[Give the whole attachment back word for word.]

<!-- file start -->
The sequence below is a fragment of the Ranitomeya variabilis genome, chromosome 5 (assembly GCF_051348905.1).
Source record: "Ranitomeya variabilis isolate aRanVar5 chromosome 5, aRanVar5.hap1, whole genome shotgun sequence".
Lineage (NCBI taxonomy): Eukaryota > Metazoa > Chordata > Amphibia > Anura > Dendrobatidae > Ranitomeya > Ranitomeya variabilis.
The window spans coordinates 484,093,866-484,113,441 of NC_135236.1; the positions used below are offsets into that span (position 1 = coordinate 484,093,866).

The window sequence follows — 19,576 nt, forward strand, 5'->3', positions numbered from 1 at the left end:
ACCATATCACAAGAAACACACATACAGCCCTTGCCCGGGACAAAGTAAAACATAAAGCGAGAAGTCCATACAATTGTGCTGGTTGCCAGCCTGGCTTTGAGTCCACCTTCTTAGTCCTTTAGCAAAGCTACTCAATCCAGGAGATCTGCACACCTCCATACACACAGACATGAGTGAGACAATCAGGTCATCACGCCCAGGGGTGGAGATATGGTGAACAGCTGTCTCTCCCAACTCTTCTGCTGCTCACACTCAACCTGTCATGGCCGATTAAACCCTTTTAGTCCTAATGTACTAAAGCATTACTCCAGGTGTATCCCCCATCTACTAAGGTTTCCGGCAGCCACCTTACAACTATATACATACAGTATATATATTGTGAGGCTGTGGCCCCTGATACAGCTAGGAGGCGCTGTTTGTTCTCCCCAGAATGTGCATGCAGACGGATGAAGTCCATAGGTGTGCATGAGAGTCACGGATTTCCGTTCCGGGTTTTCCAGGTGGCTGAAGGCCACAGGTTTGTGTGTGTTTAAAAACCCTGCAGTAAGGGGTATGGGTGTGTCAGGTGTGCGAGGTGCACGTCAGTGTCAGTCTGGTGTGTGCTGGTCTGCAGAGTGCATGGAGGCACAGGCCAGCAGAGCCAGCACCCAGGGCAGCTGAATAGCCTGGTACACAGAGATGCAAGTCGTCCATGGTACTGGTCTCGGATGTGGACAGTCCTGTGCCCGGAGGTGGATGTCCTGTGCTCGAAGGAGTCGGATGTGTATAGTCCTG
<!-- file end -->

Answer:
The sequence below is a fragment of the Ranitomeya variabilis genome, chromosome 5 (assembly GCF_051348905.1).
Source record: "Ranitomeya variabilis isolate aRanVar5 chromosome 5, aRanVar5.hap1, whole genome shotgun sequence".
Lineage (NCBI taxonomy): Eukaryota > Metazoa > Chordata > Amphibia > Anura > Dendrobatidae > Ranitomeya > Ranitomeya variabilis.
The window spans coordinates 484,093,866-484,113,441 of NC_135236.1; the positions used below are offsets into that span (position 1 = coordinate 484,093,866).

The window sequence follows — 19,576 nt, forward strand, 5'->3', positions numbered from 1 at the left end:
ACCATATCACAAGAAACACACATACAGCCCTTGCCCGGGACAAAGTAAAACATAAAGCGAGAAGTCCATACAATTGTGCTGGTTGCCAGCCTGGCTTTGAGTCCACCTTCTTAGTCCTTTAGCAAAGCTACTCAATCCAGGAGATCTGCACACCTCCATACACACAGACATGAGTGAGACAATCAGGTCATCACGCCCAGGGGTGGAGATATGGTGAACAGCTGTCTCTCCCAACTCTTCTGCTGCTCACACTCAACCTGTCATGGCCGATTAAACCCTTTTAGTCCTAATGTACTAAAGCATTACTCCAGGTGTATCCCCCATCTACTAAGGTTTCCGGCAGCCACCTTACAACTATATACATACAGTATATATATTGTGAGGCTGTGGCCCCTGATACAGCTAGGAGGCGCTGTTTGTTCTCCCCAGAATGTGCATGCAGACGGATGAAGTCCATAGGTGTGCATGAGAGTCACGGATTTCCGTTCCGGGTTTTCCAGGTGGCTGAAGGCCACAGGTTTGTGTGTGTTTAAAAACCCTGCAGTAAGGGGTATGGGTGTGTCAGGTGTGCGAGGTGCACGTCAGTGTCAGTCTGGTGTGTGCTGGTCTGCAGAGTGCATGGAGGCACAGGCCAGCAGAGCCAGCACCCAGGGCAGCTGAATAGCCTGGTACACAGAGATGCAAGTCGTCCATGGTACTGGTCTCGGATGTGGACAGTCCTGTGCCCGGAGGTGGATGTCCTGTGCTCGAAGGAGTCGGATGTGTATAGTCCTG